Tuesday, 25 June 2024  
How many of the 1500 asylum seeker lives lost at sea since 2001 could have been saved?
Zahra (6), Fatima (7) and Eman (9) - the daughters of Sondos Ismail and Ahmed Alzalimi -  three of the 146 children who lost their lives when the vessel that has become known as SIEVX foundered in international waters en route to Christmas Island on 19 October 2001.
   SIEVX Comment
   The Disaster
   Abu Quassey
   Khaleed Daoed
   Maythem Radhi
   People Smuggling
   Not the First?
   Two Brothers
   CMI Index
   Hansard Extracts
  SIEV 358-Kaniva
  SAR 2012/5710
  SAR 2013/3821
Search with Google
Search sievx.com

Australia's Shameful Response to a Boat in Distress

by Marg Hutton
27 June 2012

It is a terrible irony that in the week of the tenth anniversary of the creation of this website, questions are being raised concerning Australian responsibility for the mass drowning of scores of asylum seekers that occurred en route to Christmas Island last week.

Have our policies in respect of asylum seeker vessels reverted to the 'Don't get suckered into a SOLAS' imperative of the Howard era? (CMI 250, 300)

Thanks to the work of the ABC's Matt Brown, it is possible to read online key faxes that our Rescue Coordination Centre (RCC) sent to BASARNAS last week prior to the sinking. A transcript of Home Affairs Minister Jason Clare's Press Conference last Friday also provides more information about Australia's tardy response to this vessel in distress.

These documents show that Australia first learnt that a boat was 'experiencing difficulties' from phone calls direct from the boat to the RCC around 10pm AEST on Tuesday evening. A few hours later in the early hours of Wednesday morning, there was another call requesting assistance 'as the vessel had suffered hull damage... and was taking on water'. It reportedly had 204 passengers on board and was 38 NM south of Indonesia heading for Christmas Island. RCC responded by advising the vessel to return to Indonesia, faxed the Indonesian Search and Rescue Agency BASARNAS concerning a 'vessel in distress' requesting it take coordination of the incident. It is still not clear if BASARNAS ever acceded to this request.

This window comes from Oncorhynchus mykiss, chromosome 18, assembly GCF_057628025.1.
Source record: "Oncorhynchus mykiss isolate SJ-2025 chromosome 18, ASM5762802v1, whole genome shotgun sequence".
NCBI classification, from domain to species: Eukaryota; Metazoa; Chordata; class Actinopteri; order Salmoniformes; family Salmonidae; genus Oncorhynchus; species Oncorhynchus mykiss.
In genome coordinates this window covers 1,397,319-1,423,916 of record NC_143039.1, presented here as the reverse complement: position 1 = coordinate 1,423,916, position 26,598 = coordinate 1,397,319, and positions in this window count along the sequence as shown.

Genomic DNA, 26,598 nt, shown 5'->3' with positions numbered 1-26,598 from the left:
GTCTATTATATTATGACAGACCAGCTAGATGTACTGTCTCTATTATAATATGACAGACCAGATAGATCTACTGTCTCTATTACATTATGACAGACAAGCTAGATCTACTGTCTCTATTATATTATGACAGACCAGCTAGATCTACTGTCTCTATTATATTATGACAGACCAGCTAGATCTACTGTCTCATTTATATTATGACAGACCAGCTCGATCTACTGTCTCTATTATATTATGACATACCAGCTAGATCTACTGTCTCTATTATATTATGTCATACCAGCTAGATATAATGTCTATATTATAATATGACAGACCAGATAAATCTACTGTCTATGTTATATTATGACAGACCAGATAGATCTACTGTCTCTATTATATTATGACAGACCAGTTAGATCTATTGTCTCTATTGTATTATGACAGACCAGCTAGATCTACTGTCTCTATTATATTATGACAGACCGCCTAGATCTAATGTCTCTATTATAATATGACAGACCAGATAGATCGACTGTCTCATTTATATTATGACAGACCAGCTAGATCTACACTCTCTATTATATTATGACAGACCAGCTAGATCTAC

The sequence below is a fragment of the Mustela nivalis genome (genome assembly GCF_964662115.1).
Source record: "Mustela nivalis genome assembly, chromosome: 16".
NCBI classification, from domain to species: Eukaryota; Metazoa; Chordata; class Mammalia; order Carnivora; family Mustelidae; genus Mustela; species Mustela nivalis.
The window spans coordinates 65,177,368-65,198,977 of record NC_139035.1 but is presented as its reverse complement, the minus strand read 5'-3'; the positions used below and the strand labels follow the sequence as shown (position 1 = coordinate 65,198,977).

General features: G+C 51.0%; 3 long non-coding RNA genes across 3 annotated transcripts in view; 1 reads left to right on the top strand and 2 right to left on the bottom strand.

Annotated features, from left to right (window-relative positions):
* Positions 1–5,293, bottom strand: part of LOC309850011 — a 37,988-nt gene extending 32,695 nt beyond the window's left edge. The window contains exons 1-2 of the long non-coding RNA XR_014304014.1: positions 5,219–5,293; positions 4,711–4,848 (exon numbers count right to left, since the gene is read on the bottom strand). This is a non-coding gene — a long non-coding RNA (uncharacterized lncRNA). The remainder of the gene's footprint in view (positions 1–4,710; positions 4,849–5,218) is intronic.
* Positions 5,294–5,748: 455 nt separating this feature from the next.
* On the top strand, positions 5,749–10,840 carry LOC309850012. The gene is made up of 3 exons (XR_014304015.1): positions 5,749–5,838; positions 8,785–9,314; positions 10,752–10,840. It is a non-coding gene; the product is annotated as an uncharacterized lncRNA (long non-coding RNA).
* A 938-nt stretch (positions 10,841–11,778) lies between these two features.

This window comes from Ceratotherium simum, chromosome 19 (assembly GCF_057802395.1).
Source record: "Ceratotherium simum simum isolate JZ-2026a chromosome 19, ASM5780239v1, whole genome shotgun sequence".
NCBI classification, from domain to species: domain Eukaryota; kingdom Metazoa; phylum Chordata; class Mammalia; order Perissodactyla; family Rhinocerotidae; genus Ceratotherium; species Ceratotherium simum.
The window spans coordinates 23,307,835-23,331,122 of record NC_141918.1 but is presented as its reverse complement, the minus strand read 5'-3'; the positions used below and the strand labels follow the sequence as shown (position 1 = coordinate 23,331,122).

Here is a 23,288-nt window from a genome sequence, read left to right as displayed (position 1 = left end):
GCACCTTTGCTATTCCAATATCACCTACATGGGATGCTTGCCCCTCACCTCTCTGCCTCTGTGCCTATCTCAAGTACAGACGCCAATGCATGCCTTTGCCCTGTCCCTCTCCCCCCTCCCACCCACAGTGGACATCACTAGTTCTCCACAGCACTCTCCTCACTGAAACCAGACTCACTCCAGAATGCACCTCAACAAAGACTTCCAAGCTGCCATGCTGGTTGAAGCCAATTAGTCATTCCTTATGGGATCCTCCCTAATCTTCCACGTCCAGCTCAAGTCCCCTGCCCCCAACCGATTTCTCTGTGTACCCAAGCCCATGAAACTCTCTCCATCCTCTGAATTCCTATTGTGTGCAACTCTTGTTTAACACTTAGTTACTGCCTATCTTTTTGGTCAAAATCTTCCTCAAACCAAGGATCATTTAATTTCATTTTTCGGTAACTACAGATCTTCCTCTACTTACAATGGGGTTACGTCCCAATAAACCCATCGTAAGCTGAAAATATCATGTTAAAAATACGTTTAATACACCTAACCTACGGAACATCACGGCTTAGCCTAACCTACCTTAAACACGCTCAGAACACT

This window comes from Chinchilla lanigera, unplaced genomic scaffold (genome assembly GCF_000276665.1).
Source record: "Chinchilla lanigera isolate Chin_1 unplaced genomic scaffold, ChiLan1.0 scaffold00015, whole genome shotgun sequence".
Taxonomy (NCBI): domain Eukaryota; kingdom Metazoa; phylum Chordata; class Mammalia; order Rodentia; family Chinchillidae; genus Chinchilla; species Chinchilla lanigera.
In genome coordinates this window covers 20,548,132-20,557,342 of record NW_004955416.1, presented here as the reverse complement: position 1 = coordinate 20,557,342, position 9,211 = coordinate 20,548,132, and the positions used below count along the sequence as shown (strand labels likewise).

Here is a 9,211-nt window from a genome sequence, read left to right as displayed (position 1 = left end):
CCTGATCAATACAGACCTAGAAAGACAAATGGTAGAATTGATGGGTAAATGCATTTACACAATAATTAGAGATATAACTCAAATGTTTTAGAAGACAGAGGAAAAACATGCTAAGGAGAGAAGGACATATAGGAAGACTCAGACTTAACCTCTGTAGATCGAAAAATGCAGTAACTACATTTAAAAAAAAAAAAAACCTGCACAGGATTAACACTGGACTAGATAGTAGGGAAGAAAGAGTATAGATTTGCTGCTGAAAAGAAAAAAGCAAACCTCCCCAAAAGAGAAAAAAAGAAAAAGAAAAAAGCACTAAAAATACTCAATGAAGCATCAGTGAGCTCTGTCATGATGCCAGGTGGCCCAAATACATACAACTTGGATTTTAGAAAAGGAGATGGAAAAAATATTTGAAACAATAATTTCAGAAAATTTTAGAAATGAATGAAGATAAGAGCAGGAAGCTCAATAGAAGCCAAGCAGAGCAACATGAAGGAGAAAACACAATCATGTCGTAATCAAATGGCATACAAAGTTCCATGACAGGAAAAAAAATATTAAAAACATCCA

The stricken vessel continued to limp its way slowly toward Christmas Island at two or three knots per hour. It is claimed that a routine Border Protection surveillance flight over the boat on Wednesay afternoon indicated 'no visual sign of distress.'

We don't know how many calls in total were made from this stricken vessel to the RCC throughout its ill-fated journey - we do know that the vessel repeatedly called for help throughout Wednesday and that the 'last call' appears to have taken place around 8.20pm AEST that evening. Jason Clare claimed that 'on Wednesday evening, Border Protection Command vessels at Christmas Island were prepared to respond if assistance was requested'. Yet inexplicably there was no response by Australian vessels to these calls for help for nearly another seventeen hours.

At 7.30am AEST on Thursday morning RCC received further information from an undisclosed source that the vessel was 'approximately 110nm NNW of Christmas Island, may be taking on water with persons onboard fearful for their safety.' This new information was credible enough that it roused the RCC to act, but shamefully not for another five hours. [1]

At 12.41pm AEST RCC again contacted BASARNAS, presumably in another attempt to bat away responsibility for the incident to the Indonesians. About twenty minutes after this a BPC vessel departed Christmas Island 'tasked to locate' the vessel. Two hours later the capsized boat was detected about 110nm NW from Christmas Island. AMSA sent out a broadcast to shipping requesting assistance and also offered assistance to BASARNAS - which still had no assets responding to the incident. It was not until 10.23pm AEST, after many of the passengers aboard the sunken vessel had been rescued, that RCC Australia contacted BASARNAS and formally accepted coordination of the Search and Rescue.